3. A contact lens applicator according to claim 2, further defined by said ejector member being a pliable resilient finger projecting upwardly from the base of said cup.

4. A contact lens applicator according to claim 2, further defined by said ejector member being a retractable Weakly spring loaded plunger projecting axially from the base of said cup.

5. A contact lens applicator according to claim 2, further defined by said means to vent the tube to atmosphere comprising means including said tube defining a passage extending radially from the tube interior and terminating exteriorly thereof at a boss on the tube side wall, a cap for sealing engagement with said boss, a lever pivotally secured at its mid-length region to said tube with one end secured to said cap and extending generally parallel to said tube along the side thereof, and spring means associated with said lever for normally urging said cap into engagement with said boss.

6. A contact lens applicator according to claim 2, further defined by said means to vent the tube to atmosphere comprising means including said tube defining a radial passage extending exteriorly from the tube interior through the side wall of said tube, a valve stem loosely disposed within said passage and extending exteriorly therethrough, said stem having an enlarged valve head at its interior end for engagement with the portions of the interior surface of the Wall circumscribing said passage, and spring loading means for normally urging the valve stem outward.

. 7. A contact lens applicator comprising a tube closed at one end and open at the other with the open end termimating in a cup having an annular portion for receiving the peripheral convex surface of a contact lens, means for selectively producing a vacuum in said tube, means, for selectively venting. the interior of said tube to atmosphere, and an ejector member movably'mounted adjacent said cup and normally resiliently urged axially towards said annular portion, said ejector member being displaceable away from said annular portion when the convex surface of a lens engages said member and is secured in sealed relation against said annular'portion by vacuum produced in said tube and communicating directly with the interior of said. cup adjacent said annular portion, said ejector member being resiliently displaceable towards said annular portion when said tube is Vented to atmosphere.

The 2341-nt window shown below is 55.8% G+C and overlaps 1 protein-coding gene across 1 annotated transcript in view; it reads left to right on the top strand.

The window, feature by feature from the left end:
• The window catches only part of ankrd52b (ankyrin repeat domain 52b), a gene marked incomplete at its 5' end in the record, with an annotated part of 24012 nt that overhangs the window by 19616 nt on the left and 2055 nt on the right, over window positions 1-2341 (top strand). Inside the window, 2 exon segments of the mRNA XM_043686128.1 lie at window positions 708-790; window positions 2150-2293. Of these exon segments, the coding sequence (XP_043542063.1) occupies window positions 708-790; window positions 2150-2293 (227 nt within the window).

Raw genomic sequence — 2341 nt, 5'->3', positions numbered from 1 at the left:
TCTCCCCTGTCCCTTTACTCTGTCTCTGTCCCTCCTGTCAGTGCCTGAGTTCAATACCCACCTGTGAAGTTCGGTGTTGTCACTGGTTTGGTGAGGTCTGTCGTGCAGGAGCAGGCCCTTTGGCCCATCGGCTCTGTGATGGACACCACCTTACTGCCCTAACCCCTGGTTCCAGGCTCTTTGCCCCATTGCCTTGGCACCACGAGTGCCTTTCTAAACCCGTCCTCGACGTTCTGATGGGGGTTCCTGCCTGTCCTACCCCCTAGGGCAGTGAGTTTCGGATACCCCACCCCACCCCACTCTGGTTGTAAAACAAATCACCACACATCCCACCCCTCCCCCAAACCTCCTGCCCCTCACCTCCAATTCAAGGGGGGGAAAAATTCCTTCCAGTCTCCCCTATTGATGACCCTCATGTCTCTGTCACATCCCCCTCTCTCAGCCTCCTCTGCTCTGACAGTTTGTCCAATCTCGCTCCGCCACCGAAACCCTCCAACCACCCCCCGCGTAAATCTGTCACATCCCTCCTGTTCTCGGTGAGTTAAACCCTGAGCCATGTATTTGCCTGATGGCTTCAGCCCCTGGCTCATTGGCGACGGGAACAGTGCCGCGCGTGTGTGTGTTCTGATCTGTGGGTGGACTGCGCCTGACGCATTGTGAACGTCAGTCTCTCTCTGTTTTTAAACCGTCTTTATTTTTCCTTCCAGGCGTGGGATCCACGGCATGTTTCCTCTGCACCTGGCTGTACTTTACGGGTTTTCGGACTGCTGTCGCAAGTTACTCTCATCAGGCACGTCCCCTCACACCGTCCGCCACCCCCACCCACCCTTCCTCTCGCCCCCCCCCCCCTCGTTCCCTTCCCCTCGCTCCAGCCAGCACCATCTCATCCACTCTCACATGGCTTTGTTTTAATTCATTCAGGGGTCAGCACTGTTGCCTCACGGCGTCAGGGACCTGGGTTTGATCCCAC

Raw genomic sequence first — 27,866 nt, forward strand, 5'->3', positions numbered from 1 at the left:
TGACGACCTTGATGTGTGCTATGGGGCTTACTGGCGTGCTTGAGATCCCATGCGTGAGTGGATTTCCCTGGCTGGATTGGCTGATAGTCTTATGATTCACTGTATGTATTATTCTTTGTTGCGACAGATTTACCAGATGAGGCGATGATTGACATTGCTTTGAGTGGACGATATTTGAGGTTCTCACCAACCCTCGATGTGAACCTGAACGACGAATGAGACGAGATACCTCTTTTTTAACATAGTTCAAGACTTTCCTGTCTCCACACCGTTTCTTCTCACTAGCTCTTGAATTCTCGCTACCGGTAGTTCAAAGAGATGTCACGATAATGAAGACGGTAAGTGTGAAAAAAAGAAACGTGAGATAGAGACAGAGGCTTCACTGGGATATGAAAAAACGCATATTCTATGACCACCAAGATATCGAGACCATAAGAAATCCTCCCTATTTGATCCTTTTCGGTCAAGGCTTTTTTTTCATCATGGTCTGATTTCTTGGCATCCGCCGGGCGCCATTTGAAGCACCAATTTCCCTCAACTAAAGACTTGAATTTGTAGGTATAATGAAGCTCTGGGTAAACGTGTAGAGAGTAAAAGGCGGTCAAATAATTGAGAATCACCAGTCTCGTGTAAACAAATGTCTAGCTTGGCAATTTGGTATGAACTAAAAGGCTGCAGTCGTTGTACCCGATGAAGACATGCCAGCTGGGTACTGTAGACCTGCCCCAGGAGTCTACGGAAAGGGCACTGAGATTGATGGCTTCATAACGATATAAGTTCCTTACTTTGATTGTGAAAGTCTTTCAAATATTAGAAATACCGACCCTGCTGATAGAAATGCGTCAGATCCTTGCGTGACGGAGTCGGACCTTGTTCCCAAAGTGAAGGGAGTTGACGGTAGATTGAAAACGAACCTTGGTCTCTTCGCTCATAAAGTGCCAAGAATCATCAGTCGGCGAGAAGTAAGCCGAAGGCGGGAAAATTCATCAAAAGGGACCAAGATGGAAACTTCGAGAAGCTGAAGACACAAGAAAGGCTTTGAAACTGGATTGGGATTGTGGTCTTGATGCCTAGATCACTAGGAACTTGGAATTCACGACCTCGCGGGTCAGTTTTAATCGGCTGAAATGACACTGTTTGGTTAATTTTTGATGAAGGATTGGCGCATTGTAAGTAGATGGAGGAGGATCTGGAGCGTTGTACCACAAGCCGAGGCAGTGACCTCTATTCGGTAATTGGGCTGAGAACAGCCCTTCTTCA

8. An apparatus for placing a contact lens upon an eye comprising: a generally cylindrical member opened at one end and formed of deformable material, said cylindrical member defining in part an increased diameter portion functioning as a bulb for forming a low pressure area in said cylindrical member; and, a transparent member coupled to and closing ofi the other end of said cylindrical member, said one end designed to engage said lens and a tube co-axialiy disposed within said cylindrical member, said tube functioning as a means of centrally sighting through said apparatus.

References Cited in the file of this patent UNITED STATES PATENTS 6 Wolcott Mar. 25, 1919 Stader Dec. 20, 1921 Smend et a1 Oct. 10, 1922 Miller May 20, 1930 Ketzscher Sept. 1, 1931 Mattern Aug. 16, 1938 Olson Sept. 4, 1945 Rinaldy Jan. 5, 1960 Moyers May 1, 1962 FOREIGN PATENTS Great Britain May 13, 1897 Great Britain July 19, 1935

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Referenced by
Citing PatentFiling datePublication dateApplicantTitle
US3304113 *Apr 22, 1966Feb 14, 1967William R HutchisonInstrument for manipulating contact lenses
US3424486 *Nov 29, 1966Jan 28, 1969Clifton CorleyContact lens handling apparatus
US3584908 *Jan 2, 1969Jun 15, 1971Ray FrankContact lens holder
US3600028 *Mar 12, 1970Aug 17, 1971Henning WilhelmDevice for inserting and removing contact lenses
US3791689 *Jun 11, 1971Feb 12, 1974R BooneContact lens holder
US3879076 *Dec 27, 1973Apr 22, 1975Robert O BarnettMethod and apparatus for applying and removing a soft contact lens
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Classifications
U.S. Classification294/1.2, 206/5.1, D16/331, 206/5, 606/107, 294/186
International ClassificationA61F9/00
Cooperative ClassificationA61F9/0061
European ClassificationA61F9/00P